By Chris Dunlavy
JACK Ross was clearing out his daughter’s playroom when he stumbled across a book. Its title was Alfie the Adventurous Winger.
And the author? Jack Ross – Sunderland manager, economics graduate, part-time author and all-round polymath.
“I was always interested in language,” explains the 42-year-old. “When I was playing, I did an online blog for the BBC. I was on holiday before we had kids and I used to take this little book and jot down ideas. One of them was about short stories for children.
“I wrote one, then two, then a few. As time went on, I thought ‘I want to see if this works’. I self-published a couple of them, made a little bit of money. And I enjoyed it, to be honest.
“I’ve been too busy to push them for a few years now, but they’re still in print. I actually found one floating about in my little girl’s room the other day. Mind, it wasn’t as well-thumbed as her Julia Donaldson books!”
Football has never been enough for Ross, at least in isolation. As a young man, he studied at university whilst playing for Camelon Juniors.
Later, he combined the captaincy of Clyde, Falkirk and St Mirren with chairmanship of the Scottish PFA – all whilst blogging for the Beeb and knocking out kids’ books.
In retirement, a part-time coaching role at Dumbarton dovetailed with a full-time post at the PFA, heading up projects on gambling, player welfare and myriad other issues.
He was even planning to turn his back on coaching to enrol on an ‘executive education’ course at FifPro – the world players’ union – before a job offer from Hearts lured him back to the grass.
“I never got fixated on football,” explains the Scot, his jet black hair greying at the temples and his face never far from an infectious grin.
“That might sound like I don’t care, but I do – you’d struggle to find anyone who loves the game more than me.
“But there’s a big, big world out there. If you ever need to go out into it – which I have from time to time – it’s about making sure you’re equipped.
“And it’s full of people who don’t care about football. They all get by perfectly well without it. When you get immersed in this sport, as I have, it’s good to take a step back and remember that.” That sense of perspective was initially instilled by dad Stewart, an entrepreneur who gave any delusions of grandeur short shrift.
“I used to believe football was unique,” says Ross. “I’d have arguments with my dad about certain issues or problems. I’d say ‘Yeah, but it’s football, dad – you don’t get it’.
“He’d shake his head and say ‘Not really’. He’d run his own business and said it was exactly the same. As I’ve got older, I’ve started to agree with him.”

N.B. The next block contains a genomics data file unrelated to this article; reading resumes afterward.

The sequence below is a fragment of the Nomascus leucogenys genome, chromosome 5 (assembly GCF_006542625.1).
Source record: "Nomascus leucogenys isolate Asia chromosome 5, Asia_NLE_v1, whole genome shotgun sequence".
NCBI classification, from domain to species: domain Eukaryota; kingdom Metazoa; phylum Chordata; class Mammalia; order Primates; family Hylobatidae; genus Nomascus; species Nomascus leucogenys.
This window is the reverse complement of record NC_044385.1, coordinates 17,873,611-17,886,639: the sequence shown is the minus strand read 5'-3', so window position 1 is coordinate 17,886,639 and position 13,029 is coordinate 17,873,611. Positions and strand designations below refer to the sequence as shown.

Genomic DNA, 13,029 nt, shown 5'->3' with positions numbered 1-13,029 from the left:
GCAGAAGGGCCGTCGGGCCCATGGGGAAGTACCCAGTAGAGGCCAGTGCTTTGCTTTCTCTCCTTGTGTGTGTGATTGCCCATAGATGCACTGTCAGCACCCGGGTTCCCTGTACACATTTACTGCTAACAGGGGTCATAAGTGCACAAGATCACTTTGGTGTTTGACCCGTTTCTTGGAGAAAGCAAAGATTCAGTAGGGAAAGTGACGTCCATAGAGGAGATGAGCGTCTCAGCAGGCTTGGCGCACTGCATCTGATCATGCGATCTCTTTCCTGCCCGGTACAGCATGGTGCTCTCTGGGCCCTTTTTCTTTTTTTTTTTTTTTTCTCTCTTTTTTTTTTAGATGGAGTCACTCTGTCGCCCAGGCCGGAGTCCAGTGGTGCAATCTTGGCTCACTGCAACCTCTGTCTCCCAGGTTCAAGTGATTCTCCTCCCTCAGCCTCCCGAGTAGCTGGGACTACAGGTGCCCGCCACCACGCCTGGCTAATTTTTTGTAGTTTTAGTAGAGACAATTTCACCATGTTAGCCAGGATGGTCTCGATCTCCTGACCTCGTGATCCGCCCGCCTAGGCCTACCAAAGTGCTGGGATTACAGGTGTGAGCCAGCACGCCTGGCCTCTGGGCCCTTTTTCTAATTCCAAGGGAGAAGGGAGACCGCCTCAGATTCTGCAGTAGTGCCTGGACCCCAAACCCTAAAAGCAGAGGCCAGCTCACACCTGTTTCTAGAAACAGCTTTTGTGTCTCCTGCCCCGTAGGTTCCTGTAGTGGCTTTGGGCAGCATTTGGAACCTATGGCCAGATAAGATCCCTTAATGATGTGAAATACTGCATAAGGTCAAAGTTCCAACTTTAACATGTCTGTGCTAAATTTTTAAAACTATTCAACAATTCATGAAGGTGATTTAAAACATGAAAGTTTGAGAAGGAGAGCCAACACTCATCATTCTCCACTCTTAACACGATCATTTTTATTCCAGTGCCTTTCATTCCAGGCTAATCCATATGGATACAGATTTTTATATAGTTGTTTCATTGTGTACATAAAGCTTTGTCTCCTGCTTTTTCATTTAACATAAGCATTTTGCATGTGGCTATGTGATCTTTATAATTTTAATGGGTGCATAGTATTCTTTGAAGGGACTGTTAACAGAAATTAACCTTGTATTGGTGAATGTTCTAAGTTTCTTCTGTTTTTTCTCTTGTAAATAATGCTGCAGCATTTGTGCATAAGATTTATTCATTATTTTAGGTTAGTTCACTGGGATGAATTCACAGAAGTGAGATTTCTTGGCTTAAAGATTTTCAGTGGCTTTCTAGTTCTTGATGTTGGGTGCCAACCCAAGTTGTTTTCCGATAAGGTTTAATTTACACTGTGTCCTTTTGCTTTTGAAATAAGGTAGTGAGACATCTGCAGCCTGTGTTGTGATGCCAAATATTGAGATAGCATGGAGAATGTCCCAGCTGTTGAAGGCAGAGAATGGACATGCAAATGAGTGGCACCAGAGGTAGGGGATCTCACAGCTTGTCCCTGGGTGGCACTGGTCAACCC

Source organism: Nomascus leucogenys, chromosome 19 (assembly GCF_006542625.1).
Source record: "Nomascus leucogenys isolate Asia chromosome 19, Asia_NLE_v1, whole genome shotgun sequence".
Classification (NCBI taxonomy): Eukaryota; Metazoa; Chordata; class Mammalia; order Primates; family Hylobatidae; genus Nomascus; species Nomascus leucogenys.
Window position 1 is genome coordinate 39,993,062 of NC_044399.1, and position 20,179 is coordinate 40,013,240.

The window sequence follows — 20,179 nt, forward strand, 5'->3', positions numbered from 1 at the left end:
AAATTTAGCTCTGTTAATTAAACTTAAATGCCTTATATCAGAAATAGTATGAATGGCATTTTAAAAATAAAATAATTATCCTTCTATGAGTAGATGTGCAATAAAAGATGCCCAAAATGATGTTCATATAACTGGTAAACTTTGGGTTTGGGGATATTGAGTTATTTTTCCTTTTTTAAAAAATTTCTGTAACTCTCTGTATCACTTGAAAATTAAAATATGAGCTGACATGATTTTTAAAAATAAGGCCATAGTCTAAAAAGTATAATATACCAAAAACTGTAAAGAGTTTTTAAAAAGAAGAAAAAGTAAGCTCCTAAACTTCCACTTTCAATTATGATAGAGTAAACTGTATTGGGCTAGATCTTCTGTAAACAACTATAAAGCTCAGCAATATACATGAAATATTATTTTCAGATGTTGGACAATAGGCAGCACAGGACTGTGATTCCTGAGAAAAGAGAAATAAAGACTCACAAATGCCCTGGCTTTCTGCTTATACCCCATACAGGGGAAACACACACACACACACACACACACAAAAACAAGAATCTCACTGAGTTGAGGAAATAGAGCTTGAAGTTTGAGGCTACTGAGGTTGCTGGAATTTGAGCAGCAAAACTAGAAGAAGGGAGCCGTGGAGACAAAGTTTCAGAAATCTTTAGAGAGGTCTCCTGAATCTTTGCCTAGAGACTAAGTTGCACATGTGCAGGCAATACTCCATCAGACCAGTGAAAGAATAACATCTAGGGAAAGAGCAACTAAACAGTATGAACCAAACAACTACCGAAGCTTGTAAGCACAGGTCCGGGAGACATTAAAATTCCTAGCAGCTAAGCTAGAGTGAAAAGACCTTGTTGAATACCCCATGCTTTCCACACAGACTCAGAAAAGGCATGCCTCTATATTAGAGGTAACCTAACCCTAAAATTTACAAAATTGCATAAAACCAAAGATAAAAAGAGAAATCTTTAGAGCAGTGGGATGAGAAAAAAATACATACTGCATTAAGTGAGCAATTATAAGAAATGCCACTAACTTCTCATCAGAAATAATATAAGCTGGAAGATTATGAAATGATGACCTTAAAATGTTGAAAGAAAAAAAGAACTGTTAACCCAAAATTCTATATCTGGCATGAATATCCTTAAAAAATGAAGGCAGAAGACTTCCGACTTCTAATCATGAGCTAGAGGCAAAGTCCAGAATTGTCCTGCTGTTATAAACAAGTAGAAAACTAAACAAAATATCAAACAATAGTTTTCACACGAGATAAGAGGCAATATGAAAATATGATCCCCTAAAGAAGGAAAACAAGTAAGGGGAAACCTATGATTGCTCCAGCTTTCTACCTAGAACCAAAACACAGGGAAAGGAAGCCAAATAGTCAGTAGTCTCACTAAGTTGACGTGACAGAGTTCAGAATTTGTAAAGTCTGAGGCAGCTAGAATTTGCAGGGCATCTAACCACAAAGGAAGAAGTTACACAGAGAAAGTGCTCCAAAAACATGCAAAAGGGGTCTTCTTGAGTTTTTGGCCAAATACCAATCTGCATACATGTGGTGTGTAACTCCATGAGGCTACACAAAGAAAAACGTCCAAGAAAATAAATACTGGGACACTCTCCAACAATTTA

Hardened, too, by working with part-time players as a coach at Dumbarton then, until 2016, as manager of Alloa Athletic.
“I had a huge amount of respect for the guys who had jobs outside football,” says Ross, who led the Wasps to second in SL1 before leaving to guide St Mirren to the Scottish Championship title.
“The way they gave up their time, the way they committed themselves to training. And being around them kept me grounded. These guys weren’t millionaires, but they provided for their families, had a life outside the game and they were happy. Football was just one element of that.
“It was a reminder that you need to treat players like human beings – to make enjoyment a cornerstone of what you do as a coach.
“People think enjoyment means messing around. Slacking. But you can enjoy yourself working hard. That’s what we did at Alloa and it’s been the foundation of what I’ve done ever since.”
Yet even armed with intelligence and perspective, Ross was tested to the limit after replacing Chris Coleman as Sunderland manager in June.
Reeling from successive relegations and burdened with several stay-away stars on meaty contracts, Ross walked in on day one to rock-bottom morale and a desolate training pitch.
“That first day of pre-season, we had maybe ten senior players turn up for testing,” recalls Ross, who turned down offers from Dundee and Barnsley before answering Sunderland’s SOS. “By the time they came for training, we’d added five or six from the Under-23s.
“Even when we went to Portugal in July, we were carrying about 15 players – and one of those was a 16-year-old.
“There was so much going on at the start that you really struggled to see any light at the end of the tunnel. There was a couple of weeks where you’re sitting there going ‘I don’t know if this is possible’.
“Myself and (sporting director) Tony Coton were prepared for a really bumpy start. I lost my first six league games at St Mirren and was thinking I’d need to lean on that experience.”
After a decade in the doldrums, Ross has got Wearside dreaming of a long-awaited rebirth despite their seven-game unbeaten run coming to an end at Burton Albion last week.
“There’s a long way to go yet,” he says. “But once I got through that period, I knew I’d have no regrets about coming here.
“There’s not many jobs where you can say you’re managing a proper club but this is one of them. Wherever I go and whatever I achieve, I doubt it’ll be much bigger than this.
“For me, it’s just about having a positive outlook on things and being consistent in that. Even if you lose 5-0, you don’t need to come in with your face dripping.
“That’s hard sometimes, because football is an emotional business. But this club has seen enough negativity.”